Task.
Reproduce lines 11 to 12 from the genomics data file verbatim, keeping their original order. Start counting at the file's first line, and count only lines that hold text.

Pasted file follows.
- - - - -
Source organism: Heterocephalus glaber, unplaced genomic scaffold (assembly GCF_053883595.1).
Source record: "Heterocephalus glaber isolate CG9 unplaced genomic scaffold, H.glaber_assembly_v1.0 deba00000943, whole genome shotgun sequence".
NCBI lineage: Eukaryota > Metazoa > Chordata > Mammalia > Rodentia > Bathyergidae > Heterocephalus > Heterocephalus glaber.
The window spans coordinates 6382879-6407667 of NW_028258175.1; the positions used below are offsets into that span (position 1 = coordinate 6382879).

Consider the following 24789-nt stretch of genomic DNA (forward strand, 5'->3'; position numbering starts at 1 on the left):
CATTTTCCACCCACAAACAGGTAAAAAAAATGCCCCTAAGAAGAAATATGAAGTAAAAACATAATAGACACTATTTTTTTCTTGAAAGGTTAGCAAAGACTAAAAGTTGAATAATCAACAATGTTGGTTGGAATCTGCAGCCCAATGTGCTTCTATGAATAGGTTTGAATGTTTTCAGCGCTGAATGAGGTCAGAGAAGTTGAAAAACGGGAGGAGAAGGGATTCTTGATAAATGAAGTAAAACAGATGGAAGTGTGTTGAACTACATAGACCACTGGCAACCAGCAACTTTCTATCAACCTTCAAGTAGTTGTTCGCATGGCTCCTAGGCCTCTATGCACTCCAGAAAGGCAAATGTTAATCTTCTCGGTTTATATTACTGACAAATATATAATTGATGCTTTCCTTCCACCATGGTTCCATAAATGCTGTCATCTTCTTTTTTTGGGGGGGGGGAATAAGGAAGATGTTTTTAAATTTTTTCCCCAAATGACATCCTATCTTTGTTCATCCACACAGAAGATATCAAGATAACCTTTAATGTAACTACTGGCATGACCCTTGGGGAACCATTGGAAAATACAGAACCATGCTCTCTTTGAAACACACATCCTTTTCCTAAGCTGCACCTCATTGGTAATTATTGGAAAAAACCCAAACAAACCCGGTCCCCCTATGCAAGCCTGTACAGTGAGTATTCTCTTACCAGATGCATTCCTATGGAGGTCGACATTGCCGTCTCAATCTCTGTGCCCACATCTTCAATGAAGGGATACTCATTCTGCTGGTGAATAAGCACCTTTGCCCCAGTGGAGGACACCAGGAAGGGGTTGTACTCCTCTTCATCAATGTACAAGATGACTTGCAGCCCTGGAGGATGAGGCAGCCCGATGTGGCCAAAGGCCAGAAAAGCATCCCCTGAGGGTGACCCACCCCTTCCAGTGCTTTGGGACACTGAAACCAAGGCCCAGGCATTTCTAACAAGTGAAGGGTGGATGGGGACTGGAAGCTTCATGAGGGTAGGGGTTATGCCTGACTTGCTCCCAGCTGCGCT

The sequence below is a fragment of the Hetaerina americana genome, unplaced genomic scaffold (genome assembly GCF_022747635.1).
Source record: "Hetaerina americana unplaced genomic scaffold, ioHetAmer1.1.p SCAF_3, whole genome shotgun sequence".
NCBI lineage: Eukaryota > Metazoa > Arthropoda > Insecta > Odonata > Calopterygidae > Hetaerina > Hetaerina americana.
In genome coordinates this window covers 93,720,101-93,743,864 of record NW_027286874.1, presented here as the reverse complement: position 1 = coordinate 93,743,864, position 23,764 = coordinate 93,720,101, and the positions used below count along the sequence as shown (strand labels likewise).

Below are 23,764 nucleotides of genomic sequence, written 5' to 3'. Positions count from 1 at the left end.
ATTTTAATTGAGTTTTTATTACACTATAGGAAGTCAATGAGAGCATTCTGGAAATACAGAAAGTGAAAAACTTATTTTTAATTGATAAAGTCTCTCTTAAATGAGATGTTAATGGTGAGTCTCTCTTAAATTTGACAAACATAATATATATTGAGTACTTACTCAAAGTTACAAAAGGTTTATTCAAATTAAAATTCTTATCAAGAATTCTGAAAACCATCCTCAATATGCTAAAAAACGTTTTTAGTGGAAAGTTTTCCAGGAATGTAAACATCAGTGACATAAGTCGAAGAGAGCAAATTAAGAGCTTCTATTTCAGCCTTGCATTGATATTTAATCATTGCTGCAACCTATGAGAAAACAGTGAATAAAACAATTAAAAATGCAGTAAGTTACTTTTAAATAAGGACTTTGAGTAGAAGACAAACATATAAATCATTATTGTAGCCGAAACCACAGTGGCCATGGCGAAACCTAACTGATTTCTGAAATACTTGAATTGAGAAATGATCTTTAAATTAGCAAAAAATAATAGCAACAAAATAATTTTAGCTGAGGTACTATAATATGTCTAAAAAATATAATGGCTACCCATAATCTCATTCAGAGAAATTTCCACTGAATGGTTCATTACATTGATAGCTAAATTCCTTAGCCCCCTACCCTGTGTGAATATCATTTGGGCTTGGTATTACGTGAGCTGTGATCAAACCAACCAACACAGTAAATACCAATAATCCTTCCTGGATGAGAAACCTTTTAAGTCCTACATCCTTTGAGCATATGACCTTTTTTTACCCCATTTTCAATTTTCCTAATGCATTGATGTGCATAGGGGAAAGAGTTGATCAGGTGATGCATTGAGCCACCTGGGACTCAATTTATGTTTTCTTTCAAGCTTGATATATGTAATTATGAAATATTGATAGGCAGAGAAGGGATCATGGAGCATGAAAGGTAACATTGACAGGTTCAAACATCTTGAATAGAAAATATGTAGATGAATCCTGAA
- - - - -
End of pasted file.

Below are 23,764 nucleotides of genomic sequence, written 5' to 3'. Positions count from 1 at the left end.
ATTTTAATTGAGTTTTTATTACACTATAGGAAGTCAATGAGAGCATTCTGGAAATACAGAAAGTGAAAAACTTATTTTTAATTGATAAAGTCTCTCTTAAATGAGATGTTAATGGTGAGTCTCTCTTAAATTTGACAAACATAATATATATTGAGTACTTACTCAAAGTTACAAAAGGTTTATTCAAATTAAAATTCTTATCAAGAATTCTGAAAACCATCCTCAATATGCTAAAAAACGTTTTTAGTGGAAAGTTTTCCAGGAATGTAAACATCAGTGACATAAGTCGAAGAGAGCAAATTAAGAGCTTCTATTTCAGCCTTGCATTGATATTTAATCATTGCTGCAACCTATGAGAAAACAGTGAATAAAACAATTAAAAATGCAGTAAGTTACTTTTAAATAAGGACTTTGAGTAGAAGACAAACATATAAATCATTATTGTAGCCGAAACCACAGTGGCCATGGCGAAACCTAACTGATTTCTGAAATACTTGAATTGAGAAATGATCTTTAAATTAGCAAAAAATAATAGCAACAAAATAATTTTAGCTGAGGTACTATAATATGTCTAAAAAATATAATGGCTACCCATAATCTCATTCAGAGAAATTTCCACTGAATGGTTCATTACATTGATAGCTAAATTCCTTAGCCCCCTACCCTGTGTGAATATCATTTGGGCTTGGTATTACGTGAGCTGTGATCAAACCAACCAACACAGTAAATACCAATAATCCTTCCTGGATGAGAAACCTTTTAAGTCCTACATCCTTTGAGCATATGACCTTTTTTTACCCCATTTTCAATTTTCCTAATGCATTGATGTGCATAGGGGAAAGAGTTGATCAGGTGATGCATTGAGCCACCTGGGACTCAATTTATGTTTTCTTTCAAGCTTGATATATGTAATTATGAAATATTGATAGGCAGAGAAGGGATCATGGAGCATGAAAGGTAACATTGACAGGTTCAAACATCTTGAATAGAAAATATGTAGATGAATCCTGAA